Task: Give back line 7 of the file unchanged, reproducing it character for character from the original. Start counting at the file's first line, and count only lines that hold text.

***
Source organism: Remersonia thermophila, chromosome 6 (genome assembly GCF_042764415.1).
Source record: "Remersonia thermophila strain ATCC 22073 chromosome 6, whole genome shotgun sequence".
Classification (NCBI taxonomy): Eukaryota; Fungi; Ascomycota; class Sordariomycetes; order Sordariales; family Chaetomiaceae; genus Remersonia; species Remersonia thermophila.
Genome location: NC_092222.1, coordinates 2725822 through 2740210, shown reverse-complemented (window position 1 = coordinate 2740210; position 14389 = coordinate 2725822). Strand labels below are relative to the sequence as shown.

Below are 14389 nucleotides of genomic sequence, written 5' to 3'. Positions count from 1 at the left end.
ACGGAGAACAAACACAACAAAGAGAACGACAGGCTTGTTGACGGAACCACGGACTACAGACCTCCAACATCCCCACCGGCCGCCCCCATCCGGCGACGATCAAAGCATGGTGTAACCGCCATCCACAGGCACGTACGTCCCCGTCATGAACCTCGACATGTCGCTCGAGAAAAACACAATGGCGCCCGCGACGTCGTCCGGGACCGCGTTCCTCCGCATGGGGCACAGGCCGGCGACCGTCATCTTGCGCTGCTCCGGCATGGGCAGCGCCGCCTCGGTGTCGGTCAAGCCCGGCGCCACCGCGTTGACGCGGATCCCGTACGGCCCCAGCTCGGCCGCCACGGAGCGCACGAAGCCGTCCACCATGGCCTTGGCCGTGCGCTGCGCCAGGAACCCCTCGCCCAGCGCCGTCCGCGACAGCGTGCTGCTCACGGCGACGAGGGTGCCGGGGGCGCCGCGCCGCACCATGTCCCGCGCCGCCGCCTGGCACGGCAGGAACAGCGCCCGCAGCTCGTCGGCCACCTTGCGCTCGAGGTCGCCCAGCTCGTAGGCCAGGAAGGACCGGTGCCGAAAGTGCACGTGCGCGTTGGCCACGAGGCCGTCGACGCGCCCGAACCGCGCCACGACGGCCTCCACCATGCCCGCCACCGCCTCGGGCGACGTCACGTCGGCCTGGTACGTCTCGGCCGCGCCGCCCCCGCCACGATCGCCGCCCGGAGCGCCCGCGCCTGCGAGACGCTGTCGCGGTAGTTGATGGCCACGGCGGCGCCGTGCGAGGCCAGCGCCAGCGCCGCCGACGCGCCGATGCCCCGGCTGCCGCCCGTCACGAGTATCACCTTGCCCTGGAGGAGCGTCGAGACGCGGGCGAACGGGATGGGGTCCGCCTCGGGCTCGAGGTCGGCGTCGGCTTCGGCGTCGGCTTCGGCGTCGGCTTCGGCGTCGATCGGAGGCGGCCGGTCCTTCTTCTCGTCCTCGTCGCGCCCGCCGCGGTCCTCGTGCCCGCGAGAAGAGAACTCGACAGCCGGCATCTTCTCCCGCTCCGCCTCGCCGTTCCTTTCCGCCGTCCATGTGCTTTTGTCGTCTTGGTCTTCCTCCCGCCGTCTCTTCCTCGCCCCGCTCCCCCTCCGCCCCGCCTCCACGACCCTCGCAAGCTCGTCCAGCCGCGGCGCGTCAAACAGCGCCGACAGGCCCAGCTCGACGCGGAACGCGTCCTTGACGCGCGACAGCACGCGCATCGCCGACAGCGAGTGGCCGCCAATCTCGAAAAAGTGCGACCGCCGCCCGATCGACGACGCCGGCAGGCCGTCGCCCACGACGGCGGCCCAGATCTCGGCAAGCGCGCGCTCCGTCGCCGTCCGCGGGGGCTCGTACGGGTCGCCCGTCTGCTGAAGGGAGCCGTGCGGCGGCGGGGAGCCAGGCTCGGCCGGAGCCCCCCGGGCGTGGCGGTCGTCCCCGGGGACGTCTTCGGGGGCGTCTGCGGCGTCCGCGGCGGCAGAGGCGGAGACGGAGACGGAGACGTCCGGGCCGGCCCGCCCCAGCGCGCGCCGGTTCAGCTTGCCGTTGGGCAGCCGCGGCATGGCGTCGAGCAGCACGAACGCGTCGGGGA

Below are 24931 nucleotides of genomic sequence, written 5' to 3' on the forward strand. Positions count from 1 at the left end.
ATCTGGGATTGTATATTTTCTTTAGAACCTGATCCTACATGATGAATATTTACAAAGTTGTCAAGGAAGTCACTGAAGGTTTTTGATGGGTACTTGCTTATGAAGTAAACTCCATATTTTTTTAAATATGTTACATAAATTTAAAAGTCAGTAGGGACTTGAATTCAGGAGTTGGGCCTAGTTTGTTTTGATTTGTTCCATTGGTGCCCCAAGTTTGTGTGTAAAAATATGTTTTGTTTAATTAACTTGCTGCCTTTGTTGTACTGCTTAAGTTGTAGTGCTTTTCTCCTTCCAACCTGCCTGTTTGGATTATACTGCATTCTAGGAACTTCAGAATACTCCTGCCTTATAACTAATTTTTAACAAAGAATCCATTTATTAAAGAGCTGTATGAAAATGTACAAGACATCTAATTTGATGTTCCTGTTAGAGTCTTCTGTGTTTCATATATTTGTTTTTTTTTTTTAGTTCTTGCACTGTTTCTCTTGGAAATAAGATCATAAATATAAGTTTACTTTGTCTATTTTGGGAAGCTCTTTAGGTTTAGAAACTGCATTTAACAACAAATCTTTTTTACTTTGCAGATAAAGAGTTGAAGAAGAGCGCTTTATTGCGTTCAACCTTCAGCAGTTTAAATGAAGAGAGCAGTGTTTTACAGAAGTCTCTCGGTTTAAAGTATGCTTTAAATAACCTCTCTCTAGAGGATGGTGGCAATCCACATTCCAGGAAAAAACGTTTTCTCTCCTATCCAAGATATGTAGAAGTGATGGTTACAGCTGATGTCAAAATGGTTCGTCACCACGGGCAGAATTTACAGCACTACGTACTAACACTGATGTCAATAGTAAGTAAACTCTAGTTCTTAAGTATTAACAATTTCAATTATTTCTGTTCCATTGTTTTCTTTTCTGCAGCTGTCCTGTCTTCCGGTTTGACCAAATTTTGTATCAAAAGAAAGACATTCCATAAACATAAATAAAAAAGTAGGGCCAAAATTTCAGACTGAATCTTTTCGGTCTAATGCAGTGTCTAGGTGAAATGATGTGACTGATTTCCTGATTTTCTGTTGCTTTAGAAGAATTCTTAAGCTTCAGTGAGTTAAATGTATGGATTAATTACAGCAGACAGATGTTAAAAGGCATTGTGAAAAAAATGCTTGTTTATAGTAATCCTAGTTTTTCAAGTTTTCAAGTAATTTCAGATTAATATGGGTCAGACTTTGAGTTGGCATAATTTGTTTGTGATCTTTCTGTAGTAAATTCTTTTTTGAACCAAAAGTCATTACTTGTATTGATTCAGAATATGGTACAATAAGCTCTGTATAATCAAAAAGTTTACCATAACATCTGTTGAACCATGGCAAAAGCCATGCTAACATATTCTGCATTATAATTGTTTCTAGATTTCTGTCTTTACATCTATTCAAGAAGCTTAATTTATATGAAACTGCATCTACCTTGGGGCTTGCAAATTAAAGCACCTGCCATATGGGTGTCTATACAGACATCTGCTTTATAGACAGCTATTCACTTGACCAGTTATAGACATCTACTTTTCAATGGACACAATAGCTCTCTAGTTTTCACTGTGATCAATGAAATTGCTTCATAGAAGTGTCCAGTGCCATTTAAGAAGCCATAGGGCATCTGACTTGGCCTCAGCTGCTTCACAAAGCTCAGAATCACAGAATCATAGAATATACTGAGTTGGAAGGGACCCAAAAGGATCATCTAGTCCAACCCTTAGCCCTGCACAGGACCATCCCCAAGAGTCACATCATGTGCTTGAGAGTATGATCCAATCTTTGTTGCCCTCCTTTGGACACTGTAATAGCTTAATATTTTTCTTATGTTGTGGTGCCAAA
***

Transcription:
Below are 24931 nucleotides of genomic sequence, written 5' to 3' on the forward strand. Positions count from 1 at the left end.